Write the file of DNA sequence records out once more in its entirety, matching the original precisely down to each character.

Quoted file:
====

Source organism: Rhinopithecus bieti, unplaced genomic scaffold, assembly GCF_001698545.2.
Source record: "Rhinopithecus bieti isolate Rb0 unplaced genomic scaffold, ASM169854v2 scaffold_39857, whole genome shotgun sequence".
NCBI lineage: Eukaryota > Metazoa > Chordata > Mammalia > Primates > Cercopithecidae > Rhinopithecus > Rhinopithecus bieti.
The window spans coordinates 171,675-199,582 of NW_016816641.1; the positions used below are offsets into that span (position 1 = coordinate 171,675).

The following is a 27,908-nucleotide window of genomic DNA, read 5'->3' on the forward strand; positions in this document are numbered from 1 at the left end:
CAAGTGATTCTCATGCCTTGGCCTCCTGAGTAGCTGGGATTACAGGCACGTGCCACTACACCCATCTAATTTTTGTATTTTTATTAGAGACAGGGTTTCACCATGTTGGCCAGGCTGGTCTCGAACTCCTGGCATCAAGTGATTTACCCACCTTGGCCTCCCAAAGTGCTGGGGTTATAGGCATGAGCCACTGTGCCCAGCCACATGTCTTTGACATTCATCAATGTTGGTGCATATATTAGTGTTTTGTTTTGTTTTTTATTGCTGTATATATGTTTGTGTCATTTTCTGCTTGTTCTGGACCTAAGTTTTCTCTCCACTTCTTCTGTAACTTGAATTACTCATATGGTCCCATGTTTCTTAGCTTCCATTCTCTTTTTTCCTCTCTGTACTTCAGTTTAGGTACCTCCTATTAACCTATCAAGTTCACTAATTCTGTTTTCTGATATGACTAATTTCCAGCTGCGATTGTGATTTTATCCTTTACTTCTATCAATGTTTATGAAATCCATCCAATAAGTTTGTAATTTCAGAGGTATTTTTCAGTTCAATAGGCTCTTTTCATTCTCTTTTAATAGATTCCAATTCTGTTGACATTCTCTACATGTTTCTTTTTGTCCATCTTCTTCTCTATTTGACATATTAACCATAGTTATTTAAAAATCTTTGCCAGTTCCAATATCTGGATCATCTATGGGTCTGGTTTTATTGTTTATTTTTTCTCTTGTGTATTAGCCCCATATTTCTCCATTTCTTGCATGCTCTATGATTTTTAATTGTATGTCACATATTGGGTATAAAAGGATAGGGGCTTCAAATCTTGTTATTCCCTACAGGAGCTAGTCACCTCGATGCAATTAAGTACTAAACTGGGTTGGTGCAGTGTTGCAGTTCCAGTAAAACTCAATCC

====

Source organism: Rhinopithecus bieti, unplaced genomic scaffold, assembly GCF_001698545.2.
Source record: "Rhinopithecus bieti isolate Rb0 unplaced genomic scaffold, ASM169854v2 scaffold_39857, whole genome shotgun sequence".
NCBI lineage: Eukaryota > Metazoa > Chordata > Mammalia > Primates > Cercopithecidae > Rhinopithecus > Rhinopithecus bieti.
The window spans coordinates 171,675-199,582 of NW_016816641.1; the positions used below are offsets into that span (position 1 = coordinate 171,675).

The following is a 27,908-nucleotide window of genomic DNA, read 5'->3' on the forward strand; positions in this document are numbered from 1 at the left end:
CAAGTGATTCTCATGCCTTGGCCTCCTGAGTAGCTGGGATTACAGGCACGTGCCACTACACCCATCTAATTTTTGTATTTTTATTAGAGACAGGGTTTCACCATGTTGGCCAGGCTGGTCTCGAACTCCTGGCATCAAGTGATTTACCCACCTTGGCCTCCCAAAGTGCTGGGGTTATAGGCATGAGCCACTGTGCCCAGCCACATGTCTTTGACATTCATCAATGTTGGTGCATATATTAGTGTTTTGTTTTGTTTTTTATTGCTGTATATATGTTTGTGTCATTTTCTGCTTGTTCTGGACCTAAGTTTTCTCTCCACTTCTTCTGTAACTTGAATTACTCATATGGTCCCATGTTTCTTAGCTTCCATTCTCTTTTTTCCTCTCTGTACTTCAGTTTAGGTACCTCCTATTAACCTATCAAGTTCACTAATTCTGTTTTCTGATATGACTAATTTCCAGCTGCGATTGTGATTTTATCCTTTACTTCTATCAATGTTTATGAAATCCATCCAATAAGTTTGTAATTTCAGAGGTATTTTTCAGTTCAATAGGCTCTTTTCATTCTCTTTTAATAGATTCCAATTCTGTTGACATTCTCTACATGTTTCTTTTTGTCCATCTTCTTCTCTATTTGACATATTAACCATAGTTATTTAAAAATCTTTGCCAGTTCCAATATCTGGATCATCTATGGGTCTGGTTTTATTGTTTATTTTTTCTCTTGTGTATTAGCCCCATATTTCTCCATTTCTTGCATGCTCTATGATTTTTAATTGTATGTCACATATTGGGTATAAAAGGATAGGGGCTTCAAATCTTGTTATTCCCTACAGGAGCTAGTCACCTCGATGCAATTAAGTACTAAACTGGGTTGGTGCAGTGTTGCAGTTCCAGTAAAACTCAATCC